PARIS, November 5, 2016
Andy Murray made history on Saturday at the BNP Paribas Masters, becoming the 26th player to rise to World No. 1 of the Emirates ATP Rankings next Monday. The 29-year-old Scot received a walkover into the final of the last ATP Masters 1000 event of the season in Paris, as Canadian Milos Raonic was forced to withdraw from the semi-final-clash due to injury.
“Obviously I didn’t expect that today. It felt a bit strange when it happened. But, you know, everyone was talking about this week, oh, of you win or do this or whatever,” Murray told during a packed press conference at the Accor Hotels Arena in Bercy.
“I felt like getting to No. 1 wasn’t about this week and it wasn’t just about last week. It’s about 12 months of work to get there. Obviously it’s unfortunate the way that it happened today. I would have liked to have done it o the court, but it’s been many years of work to get there.”
Murray was told that by Raonic that the Canadian was unable to compete while the 29-year-old was watching some videos of Milos’ Friday match in the locker room. “I quickly closed the iPad,” Murray told with a smile. “Then he told us he had hurt his quad and he wasn’t going to be able to play.”
When asked what he was thinking at this moment, Murray added:
“I actually felt quite calm. I think that’s just because of the nature of how it happened. Normally if you are told someone has pulled out, immediately you sort of start thinking about the next day and what you’re going to do. I didn’t really react. My team were a bit different.”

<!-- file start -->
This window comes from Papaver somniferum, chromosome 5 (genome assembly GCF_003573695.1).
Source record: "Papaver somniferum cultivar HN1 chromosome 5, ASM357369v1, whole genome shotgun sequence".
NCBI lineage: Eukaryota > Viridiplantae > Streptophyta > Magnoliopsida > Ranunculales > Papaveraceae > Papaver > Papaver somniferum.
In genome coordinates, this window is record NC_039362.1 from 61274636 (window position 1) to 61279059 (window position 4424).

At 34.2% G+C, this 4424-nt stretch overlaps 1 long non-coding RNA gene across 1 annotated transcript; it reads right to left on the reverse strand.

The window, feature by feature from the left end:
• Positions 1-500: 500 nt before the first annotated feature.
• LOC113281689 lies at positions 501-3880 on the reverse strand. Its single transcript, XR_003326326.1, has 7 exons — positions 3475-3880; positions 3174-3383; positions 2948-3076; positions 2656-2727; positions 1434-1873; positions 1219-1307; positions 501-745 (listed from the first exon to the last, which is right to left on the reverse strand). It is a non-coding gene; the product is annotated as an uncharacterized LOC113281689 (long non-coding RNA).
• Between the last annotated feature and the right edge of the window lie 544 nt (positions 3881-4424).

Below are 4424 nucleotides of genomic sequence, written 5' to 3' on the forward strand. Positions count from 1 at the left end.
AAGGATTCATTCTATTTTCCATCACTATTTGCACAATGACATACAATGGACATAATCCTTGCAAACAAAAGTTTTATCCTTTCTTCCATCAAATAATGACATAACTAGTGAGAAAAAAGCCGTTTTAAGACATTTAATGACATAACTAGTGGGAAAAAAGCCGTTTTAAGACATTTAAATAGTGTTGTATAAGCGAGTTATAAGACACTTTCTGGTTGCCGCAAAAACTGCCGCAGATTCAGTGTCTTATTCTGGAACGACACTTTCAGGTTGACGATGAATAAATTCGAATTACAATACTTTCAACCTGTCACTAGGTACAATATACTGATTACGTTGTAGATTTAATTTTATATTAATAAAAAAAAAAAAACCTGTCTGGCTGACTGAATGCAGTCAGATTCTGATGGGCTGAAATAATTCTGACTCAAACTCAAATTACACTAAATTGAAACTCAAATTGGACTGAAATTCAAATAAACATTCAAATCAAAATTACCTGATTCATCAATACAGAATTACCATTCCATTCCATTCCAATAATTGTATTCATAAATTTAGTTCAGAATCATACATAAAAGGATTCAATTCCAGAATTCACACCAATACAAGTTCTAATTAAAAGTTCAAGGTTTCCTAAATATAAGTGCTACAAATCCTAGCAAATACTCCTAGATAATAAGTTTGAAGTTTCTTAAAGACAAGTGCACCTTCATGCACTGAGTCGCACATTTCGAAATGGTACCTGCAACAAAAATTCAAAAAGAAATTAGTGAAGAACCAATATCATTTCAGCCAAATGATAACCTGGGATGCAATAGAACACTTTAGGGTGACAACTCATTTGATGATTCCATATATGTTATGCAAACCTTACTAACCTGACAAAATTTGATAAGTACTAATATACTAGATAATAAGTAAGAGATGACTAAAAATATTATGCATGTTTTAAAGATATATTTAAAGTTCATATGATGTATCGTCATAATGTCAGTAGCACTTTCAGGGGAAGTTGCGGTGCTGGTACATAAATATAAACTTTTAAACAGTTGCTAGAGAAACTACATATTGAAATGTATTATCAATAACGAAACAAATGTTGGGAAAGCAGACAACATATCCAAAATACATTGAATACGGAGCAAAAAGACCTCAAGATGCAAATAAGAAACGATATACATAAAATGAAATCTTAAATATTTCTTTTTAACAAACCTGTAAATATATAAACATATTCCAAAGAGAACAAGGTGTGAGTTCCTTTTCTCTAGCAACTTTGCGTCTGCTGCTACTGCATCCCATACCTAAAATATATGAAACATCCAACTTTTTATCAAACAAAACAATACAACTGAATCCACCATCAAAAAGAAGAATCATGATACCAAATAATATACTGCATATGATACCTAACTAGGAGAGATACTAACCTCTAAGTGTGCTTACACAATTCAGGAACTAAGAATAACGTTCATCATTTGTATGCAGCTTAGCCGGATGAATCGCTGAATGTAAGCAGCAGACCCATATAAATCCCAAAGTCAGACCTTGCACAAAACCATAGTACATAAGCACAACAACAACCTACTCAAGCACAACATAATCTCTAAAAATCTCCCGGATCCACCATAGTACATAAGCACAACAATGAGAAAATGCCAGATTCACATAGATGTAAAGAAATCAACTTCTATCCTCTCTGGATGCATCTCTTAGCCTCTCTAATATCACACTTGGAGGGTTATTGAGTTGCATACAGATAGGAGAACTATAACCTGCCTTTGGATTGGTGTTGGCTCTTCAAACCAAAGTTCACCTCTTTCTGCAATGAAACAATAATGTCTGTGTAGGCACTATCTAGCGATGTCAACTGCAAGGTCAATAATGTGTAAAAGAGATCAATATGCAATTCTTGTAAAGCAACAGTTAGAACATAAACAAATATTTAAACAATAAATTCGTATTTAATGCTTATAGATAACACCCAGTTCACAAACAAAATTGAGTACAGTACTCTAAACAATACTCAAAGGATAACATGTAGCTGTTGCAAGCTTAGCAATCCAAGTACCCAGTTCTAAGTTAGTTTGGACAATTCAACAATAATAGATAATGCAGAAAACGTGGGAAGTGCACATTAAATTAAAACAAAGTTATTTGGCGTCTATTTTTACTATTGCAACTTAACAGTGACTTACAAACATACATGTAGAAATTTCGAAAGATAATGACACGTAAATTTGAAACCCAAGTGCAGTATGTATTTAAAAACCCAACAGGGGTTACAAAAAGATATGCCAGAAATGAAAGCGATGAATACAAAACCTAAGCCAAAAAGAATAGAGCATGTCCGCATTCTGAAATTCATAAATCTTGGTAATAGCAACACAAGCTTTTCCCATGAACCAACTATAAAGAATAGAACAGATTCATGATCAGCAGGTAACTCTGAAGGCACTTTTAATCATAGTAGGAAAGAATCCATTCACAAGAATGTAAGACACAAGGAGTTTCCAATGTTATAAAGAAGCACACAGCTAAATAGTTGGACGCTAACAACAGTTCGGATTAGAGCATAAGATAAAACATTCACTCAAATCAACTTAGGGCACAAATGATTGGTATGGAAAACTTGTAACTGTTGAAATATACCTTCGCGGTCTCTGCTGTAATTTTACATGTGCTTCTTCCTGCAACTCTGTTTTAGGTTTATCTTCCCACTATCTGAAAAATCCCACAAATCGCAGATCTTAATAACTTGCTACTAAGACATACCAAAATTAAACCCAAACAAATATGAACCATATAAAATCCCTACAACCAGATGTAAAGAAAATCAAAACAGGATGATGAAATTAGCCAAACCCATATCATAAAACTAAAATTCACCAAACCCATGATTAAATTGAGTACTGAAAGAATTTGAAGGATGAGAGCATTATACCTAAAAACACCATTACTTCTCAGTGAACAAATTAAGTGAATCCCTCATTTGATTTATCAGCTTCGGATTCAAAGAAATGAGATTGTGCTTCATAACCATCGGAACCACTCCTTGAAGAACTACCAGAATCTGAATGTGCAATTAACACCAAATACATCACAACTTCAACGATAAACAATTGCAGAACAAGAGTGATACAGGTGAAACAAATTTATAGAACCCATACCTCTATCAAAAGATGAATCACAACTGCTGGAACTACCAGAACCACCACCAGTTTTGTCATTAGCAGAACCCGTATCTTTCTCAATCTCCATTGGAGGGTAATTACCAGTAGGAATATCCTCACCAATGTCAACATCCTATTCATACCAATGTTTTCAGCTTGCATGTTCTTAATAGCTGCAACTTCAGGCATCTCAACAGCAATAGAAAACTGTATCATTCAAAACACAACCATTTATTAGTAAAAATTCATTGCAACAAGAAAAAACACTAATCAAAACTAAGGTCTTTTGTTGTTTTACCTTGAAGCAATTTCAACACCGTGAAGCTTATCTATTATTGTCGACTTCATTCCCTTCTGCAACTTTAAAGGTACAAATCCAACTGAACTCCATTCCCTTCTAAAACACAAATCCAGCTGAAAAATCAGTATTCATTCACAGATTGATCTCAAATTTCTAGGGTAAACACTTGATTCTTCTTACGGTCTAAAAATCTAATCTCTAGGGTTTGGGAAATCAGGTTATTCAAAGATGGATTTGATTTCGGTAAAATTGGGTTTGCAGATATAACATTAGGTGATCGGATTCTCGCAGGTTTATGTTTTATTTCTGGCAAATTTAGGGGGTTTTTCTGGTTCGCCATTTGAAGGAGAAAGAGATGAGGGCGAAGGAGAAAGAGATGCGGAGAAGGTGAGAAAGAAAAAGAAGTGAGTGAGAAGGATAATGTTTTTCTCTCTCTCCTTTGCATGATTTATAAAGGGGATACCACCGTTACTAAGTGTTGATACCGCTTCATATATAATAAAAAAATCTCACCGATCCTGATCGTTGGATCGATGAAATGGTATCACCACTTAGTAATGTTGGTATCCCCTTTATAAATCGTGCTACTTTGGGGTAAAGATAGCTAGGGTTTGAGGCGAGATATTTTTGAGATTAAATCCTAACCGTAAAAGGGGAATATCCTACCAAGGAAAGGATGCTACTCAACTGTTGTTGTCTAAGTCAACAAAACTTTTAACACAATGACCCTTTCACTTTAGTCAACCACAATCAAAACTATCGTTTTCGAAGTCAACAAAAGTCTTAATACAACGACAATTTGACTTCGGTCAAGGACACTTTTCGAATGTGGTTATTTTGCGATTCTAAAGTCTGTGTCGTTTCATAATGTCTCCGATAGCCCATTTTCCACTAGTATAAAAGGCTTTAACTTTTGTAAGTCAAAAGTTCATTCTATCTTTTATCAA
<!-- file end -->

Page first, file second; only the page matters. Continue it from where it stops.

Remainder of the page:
Team Murray Part Of His Success
Murray gave a lot of credit to Jamie Delgado. The pair also had a practice session on Paris’ Centre Court after Raonic had pulled out. “Ivan (Lendl) helped me a lot in the two times we have worked with each other but getting to No. 1 takes a full year’s work and Jamie has been there for every tournament. He has been there every single day working with me from the beginning of this year. He deserves a lot of credit for the work that he has done with me as well.”
Murray, who halted Novak Djokovic’s reign of 122 consecutive weeks atop the ATP Rankings, is the first British player to achieve the feat and second-oldest first-time No. 1 following John Newcombe.
He is tied first with Djokovic on the ATP World Tour with a career-best seven titles in 2016, including his second Wimbledon crown and second Olympic Games gold medal. He also captured two ATP World Tour Masters 1000 titles (the Internazionali BNL d’Italia in Rome, Shanghai Rolex Masters). He has a 73-9 record on the season and is currently riding a 19-match winning streak.
ATP Executive Chairman & President Chris Kermode said, “Andy has shown incredible dedication, determination and hard work in his bid to get to No.1. It’s difficult to think of a player more deserving of this accolade, what is more in one of the toughest eras in the history of our sport. He has had a phenomenal season and fully deserves this latest recognition, which confirms his status as the best player in the world.”
— Boris Becker (@TheBorisBecker) 5. November 2016
Murray is the 15th European player to rank No. 1, the first British and owns the ATP World Tour record for most time between becoming No. 2 and No. 1, having debuted at No. 2 on 17 August 2009.
“Obviously I am satisfied. It’s something I have never achieved before and wasn’t something that I necessarily felt like I was going to do even this year, even after the French Open or the beginning of the year,” Murray was proud.
“But things can turn around quickly in this sport and it’s just a strange sport. You had Novak losing yesterday to a guy who he won 14 times in a row against. And then John beating Cilic today who he’d lost six in a row against the following day. Stuff can turn around quick and the last few months have been really good.
“If I get defaulted in the match tomorrow, I don’t think I get the points from this week. So I need to make sure I’m on my best behavior,” Murray joked. “Keep my racquet in my hands, and all will be well on Monday.” He will look to extend his dominant 7-0 mark in his head-to-head record against John Isner in Sunday’s final. He will look to claim his 14 ATP Masters 1000 title.